The Basilica of Saint Peter in Chains is a minor basilica in Rome, first built between 432 and 440 on already preexisting foundations. The basilica offers no architectural spectacle (it has a quite modest-looking facade), but the inner artistic patrimony and the historical background (mostly sustained by tradition) turn the venue into a sight worth visiting while in Rome.

From its foundation until now, this place of worship was substantially altered, first in the 8th century, under Pope Adrian I, and secondly in the 11th century. The 15th century saw the execution of the most ample and memorable restoration works, under Cardinal della Rovere. These works were completed in the mid 16th century, and they significantly enhanced the artistic patrimony of the basilica. Other additions were initiated in the 18th and in the 19th century (such as the coffered ceiling of the nave frescoed by Giovanni Battista Parodi).

The basilica is especially notable for its relics, that is, the chains in which Saint Peter was kept during his imprisonment in Jerusalem. The relics were brought to Rome by Empress Euxodia, who bestowed them to Pope Leo I. It is under the main altar of the basilica that they are kept, in a glass reliquary. As important as these chains might be from the point of view of a dedicated pilgrim, they are not the only tourist trump, so to speak, of the basilica. Michelangelo’s Moses, one of the greatest achievements of the Renaissance sculpture, is sheltered here. It adorns the tomb of Pope Julius II, a monument Michelangelo was commissioned to adorn with 44 sculptures (a task never completed by the artist), the tomb being in itself, by its decorative patrimony, an artistic highlight of the basilica.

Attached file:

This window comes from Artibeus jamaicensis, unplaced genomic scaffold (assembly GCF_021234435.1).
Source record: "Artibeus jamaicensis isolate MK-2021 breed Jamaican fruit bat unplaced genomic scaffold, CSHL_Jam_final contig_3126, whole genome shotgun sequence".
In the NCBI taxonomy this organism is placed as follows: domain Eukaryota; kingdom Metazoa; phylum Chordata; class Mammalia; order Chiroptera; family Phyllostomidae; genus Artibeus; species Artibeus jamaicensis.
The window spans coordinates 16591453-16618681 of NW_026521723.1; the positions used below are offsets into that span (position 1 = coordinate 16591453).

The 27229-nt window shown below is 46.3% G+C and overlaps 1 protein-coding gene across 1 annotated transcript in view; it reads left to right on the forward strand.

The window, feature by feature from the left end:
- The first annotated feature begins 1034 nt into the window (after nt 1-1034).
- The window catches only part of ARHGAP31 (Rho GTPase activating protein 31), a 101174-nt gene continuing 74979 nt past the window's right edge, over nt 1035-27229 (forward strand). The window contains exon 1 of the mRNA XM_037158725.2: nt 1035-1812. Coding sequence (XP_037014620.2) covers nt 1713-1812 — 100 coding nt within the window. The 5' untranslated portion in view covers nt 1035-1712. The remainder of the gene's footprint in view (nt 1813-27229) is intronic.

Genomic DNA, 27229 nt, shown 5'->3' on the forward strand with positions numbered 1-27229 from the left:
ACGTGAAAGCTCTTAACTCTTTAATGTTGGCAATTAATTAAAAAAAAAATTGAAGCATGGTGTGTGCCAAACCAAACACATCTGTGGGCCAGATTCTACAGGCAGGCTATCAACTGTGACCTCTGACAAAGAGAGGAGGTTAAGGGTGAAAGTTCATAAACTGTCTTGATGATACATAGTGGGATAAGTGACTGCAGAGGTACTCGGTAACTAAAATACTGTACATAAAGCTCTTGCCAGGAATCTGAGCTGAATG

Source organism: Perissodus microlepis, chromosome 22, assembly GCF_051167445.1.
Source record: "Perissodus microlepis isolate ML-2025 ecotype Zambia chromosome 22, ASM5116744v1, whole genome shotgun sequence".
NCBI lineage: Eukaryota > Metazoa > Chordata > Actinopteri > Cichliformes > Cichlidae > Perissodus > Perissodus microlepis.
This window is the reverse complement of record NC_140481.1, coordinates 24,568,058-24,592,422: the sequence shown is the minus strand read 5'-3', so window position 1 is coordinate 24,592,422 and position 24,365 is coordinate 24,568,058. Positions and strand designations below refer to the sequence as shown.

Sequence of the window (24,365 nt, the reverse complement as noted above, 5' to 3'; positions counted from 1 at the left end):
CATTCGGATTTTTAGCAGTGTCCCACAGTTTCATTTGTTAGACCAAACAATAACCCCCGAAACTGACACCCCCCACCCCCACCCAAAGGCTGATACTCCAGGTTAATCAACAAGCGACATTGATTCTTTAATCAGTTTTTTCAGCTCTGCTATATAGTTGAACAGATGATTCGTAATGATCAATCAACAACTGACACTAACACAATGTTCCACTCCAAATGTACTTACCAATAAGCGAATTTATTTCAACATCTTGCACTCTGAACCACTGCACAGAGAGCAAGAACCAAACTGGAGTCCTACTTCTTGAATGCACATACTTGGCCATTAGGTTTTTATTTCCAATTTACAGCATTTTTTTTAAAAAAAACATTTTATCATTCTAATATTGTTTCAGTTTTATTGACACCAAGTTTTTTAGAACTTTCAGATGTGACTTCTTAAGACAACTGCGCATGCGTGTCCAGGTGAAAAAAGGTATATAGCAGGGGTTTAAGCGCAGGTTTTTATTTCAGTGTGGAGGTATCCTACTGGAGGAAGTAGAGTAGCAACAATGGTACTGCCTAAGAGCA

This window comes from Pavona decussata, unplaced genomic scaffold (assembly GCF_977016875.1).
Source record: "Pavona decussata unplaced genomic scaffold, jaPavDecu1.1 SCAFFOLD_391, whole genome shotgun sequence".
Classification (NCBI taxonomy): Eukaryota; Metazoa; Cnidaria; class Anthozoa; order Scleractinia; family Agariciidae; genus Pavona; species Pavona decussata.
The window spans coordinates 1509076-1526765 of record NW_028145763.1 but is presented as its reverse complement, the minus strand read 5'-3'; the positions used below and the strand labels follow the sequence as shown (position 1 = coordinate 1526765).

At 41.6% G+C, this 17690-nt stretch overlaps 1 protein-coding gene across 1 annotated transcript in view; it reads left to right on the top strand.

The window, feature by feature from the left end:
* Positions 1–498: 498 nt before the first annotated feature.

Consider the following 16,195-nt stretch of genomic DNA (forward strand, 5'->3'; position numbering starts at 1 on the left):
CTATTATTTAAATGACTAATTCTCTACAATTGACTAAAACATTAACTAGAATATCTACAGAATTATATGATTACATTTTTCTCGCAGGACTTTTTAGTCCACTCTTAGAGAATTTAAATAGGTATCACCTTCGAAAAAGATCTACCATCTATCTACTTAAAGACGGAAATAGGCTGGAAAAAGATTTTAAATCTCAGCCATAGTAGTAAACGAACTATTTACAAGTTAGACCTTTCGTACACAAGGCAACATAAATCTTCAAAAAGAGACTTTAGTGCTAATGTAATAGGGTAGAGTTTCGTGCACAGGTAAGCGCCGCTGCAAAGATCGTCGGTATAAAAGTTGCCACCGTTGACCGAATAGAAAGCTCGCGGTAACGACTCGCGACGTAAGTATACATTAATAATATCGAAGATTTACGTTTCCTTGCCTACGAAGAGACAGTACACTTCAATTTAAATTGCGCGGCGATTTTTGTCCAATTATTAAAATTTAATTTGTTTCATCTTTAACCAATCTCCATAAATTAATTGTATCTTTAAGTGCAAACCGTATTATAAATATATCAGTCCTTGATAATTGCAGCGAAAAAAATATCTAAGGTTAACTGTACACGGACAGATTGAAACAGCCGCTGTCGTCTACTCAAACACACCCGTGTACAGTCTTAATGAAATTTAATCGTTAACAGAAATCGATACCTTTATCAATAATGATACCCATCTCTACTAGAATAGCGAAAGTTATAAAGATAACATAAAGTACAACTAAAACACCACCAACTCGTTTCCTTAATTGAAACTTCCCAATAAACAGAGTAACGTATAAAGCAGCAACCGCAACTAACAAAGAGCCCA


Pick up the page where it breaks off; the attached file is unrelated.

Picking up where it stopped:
Another notable tomb here is of Antonio Pollaiuolo, next to the tomb of Cinzio Passeri Aldobrandini.

Basilica of Saint Peter in Chains (Basilica San Pietro in Vincoli)
4/A, Piazza di San Pietro in Vincoli, 00184, Rome, Italy
0039 06 97844952 / 0039 06 97844950
0039 06 97844985
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